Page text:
Israel central bank chief says military should not get a ‘blank check’ despite war

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Bank of Israel Governor Amir Yaron on Thursday backed the establishment of a committee to examine Israel’s defense budget, saying the ongoing war does not necessitate a “blank check” to the military.

Yaron has been urging such a step since January, when lawmakers approved an amended wartime budget that added tens of billions of shekels to finance fighting in Gaza and on the Lebanese front, now in its eighth month.

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He has long called on the government to make fiscal adjustments to prevent the budget deficit from spiraling out of control due to the spike in defense and other war costs.

“A prosperous economy requires security, and security requires a prosperous economy. Therefore, the war should not bring with it a blank check for permanent defense expenditures, and proper balances have to be found,” Yaron said at a conference at the College of Management Academic Studies.

Prime Minister Benjamin Netanyahu has said Israel’s defense spending as a percentage of gross domestic product has fallen in recent years - and that this would now change with a boost of 20 billion shekels ($5.4 billion) a year in additional outlays.

With the budget deficit at 7 percent of GDP in April, above a 6.6 percent target for 2024, and rating agencies cutting Israel’s credit rating, Finance Minister Bezalel Smotrich had sought a panel to monitor defense spending. But this was opposed by Defense Minister Yoav Gallant until the two on Wednesday agreed to form a committee, according to Smotrich.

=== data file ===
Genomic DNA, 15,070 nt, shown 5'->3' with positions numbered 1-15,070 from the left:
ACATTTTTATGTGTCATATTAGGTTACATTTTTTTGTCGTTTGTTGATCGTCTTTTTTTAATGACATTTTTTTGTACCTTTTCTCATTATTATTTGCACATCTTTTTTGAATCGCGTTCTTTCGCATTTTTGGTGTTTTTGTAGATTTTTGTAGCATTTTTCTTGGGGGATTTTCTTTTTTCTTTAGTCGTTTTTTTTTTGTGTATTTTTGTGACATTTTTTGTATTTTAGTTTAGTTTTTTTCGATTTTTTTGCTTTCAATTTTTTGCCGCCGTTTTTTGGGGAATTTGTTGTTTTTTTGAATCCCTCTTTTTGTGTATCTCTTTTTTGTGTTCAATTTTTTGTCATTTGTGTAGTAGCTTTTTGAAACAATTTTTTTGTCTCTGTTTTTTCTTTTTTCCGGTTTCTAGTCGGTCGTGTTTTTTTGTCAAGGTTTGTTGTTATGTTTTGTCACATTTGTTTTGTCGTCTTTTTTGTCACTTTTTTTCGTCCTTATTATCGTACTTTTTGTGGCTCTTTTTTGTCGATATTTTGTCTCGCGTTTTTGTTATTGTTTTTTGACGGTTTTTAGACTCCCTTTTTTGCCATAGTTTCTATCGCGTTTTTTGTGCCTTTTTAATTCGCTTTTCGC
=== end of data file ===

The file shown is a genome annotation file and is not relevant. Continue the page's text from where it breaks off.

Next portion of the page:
The defense budget spat - including Smotrich seeking a review of US fighter jet purchases - fueled already high tensions within Netanyahu’s cabinet, which has been strained by divisions over the handling of the Gaza war. Smotrich is not in the same party as Netanyahu and Gallant.

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Smotrich said that the Hamas attack on Israel on Oct. 7 and the subsequent Israeli offensive in Gaza undermined many basic assumptions of how the defense budget was managed. As such, defense spending needs to adapt to current threats, while maintaining a balance between security and the economy as a whole, he said.

Gallant was not available for comment.

Yaron said the committee should have been set up at the start of the year since the war looks to cost 250 billion shekels between 2023 and 2025.

“This is certainly a budgetary burden. In addition, the future defense budget is expected to grow on a permanent basis, with macroeconomic impact,” he said. “The committee should examine these processes from an overall multi-year perspective, with an ongoing requirement for the defense system to increase efficiency.”

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